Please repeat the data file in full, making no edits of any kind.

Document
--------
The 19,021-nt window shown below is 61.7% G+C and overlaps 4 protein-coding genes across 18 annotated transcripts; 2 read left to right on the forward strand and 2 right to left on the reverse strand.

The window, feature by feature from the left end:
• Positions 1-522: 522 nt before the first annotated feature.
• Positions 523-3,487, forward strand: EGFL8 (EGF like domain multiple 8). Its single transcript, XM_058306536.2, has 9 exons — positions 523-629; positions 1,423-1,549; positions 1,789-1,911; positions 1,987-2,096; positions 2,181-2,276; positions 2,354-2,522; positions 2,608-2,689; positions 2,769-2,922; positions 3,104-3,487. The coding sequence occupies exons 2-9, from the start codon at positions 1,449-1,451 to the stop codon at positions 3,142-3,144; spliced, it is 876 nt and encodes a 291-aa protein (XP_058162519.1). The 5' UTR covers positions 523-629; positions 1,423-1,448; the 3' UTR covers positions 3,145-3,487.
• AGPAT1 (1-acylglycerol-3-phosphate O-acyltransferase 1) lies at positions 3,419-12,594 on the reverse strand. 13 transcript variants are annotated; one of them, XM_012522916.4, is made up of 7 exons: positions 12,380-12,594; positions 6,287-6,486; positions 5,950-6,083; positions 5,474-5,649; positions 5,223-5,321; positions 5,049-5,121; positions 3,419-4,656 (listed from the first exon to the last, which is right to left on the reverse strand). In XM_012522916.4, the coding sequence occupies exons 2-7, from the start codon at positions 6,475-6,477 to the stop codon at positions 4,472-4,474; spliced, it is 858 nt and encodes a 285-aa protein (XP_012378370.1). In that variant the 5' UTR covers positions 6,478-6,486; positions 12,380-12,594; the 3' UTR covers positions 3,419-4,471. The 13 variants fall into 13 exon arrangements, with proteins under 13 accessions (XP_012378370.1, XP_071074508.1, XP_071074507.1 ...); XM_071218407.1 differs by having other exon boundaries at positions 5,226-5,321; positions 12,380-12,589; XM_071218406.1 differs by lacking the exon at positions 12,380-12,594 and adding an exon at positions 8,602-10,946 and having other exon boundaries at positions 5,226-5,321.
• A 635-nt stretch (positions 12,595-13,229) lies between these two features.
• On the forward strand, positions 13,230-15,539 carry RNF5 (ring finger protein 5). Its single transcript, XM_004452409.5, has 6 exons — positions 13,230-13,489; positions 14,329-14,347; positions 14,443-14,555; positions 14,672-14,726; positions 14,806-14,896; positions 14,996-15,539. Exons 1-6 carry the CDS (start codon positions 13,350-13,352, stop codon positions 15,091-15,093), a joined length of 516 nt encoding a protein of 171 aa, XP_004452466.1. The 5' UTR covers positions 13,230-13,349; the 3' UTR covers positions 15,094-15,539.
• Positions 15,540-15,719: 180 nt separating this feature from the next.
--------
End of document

The 19,021-nt window shown below is 61.7% G+C and overlaps 4 protein-coding genes across 18 annotated transcripts; 2 read left to right on the forward strand and 2 right to left on the reverse strand.

The window, feature by feature from the left end:
• Positions 1-522: 522 nt before the first annotated feature.
• Positions 523-3,487, forward strand: EGFL8 (EGF like domain multiple 8). Its single transcript, XM_058306536.2, has 9 exons — positions 523-629; positions 1,423-1,549; positions 1,789-1,911; positions 1,987-2,096; positions 2,181-2,276; positions 2,354-2,522; positions 2,608-2,689; positions 2,769-2,922; positions 3,104-3,487. The coding sequence occupies exons 2-9, from the start codon at positions 1,449-1,451 to the stop codon at positions 3,142-3,144; spliced, it is 876 nt and encodes a 291-aa protein (XP_058162519.1). The 5' UTR covers positions 523-629; positions 1,423-1,448; the 3' UTR covers positions 3,145-3,487.
• AGPAT1 (1-acylglycerol-3-phosphate O-acyltransferase 1) lies at positions 3,419-12,594 on the reverse strand. 13 transcript variants are annotated; one of them, XM_012522916.4, is made up of 7 exons: positions 12,380-12,594; positions 6,287-6,486; positions 5,950-6,083; positions 5,474-5,649; positions 5,223-5,321; positions 5,049-5,121; positions 3,419-4,656 (listed from the first exon to the last, which is right to left on the reverse strand). In XM_012522916.4, the coding sequence occupies exons 2-7, from the start codon at positions 6,475-6,477 to the stop codon at positions 4,472-4,474; spliced, it is 858 nt and encodes a 285-aa protein (XP_012378370.1). In that variant the 5' UTR covers positions 6,478-6,486; positions 12,380-12,594; the 3' UTR covers positions 3,419-4,471. The 13 variants fall into 13 exon arrangements, with proteins under 13 accessions (XP_012378370.1, XP_071074508.1, XP_071074507.1 ...); XM_071218407.1 differs by having other exon boundaries at positions 5,226-5,321; positions 12,380-12,589; XM_071218406.1 differs by lacking the exon at positions 12,380-12,594 and adding an exon at positions 8,602-10,946 and having other exon boundaries at positions 5,226-5,321.
• A 635-nt stretch (positions 12,595-13,229) lies between these two features.
• On the forward strand, positions 13,230-15,539 carry RNF5 (ring finger protein 5). Its single transcript, XM_004452409.5, has 6 exons — positions 13,230-13,489; positions 14,329-14,347; positions 14,443-14,555; positions 14,672-14,726; positions 14,806-14,896; positions 14,996-15,539. Exons 1-6 carry the CDS (start codon positions 13,350-13,352, stop codon positions 15,091-15,093), a joined length of 516 nt encoding a protein of 171 aa, XP_004452466.1. The 5' UTR covers positions 13,230-13,349; the 3' UTR covers positions 15,094-15,539.
• Positions 15,540-15,719: 180 nt separating this feature from the next.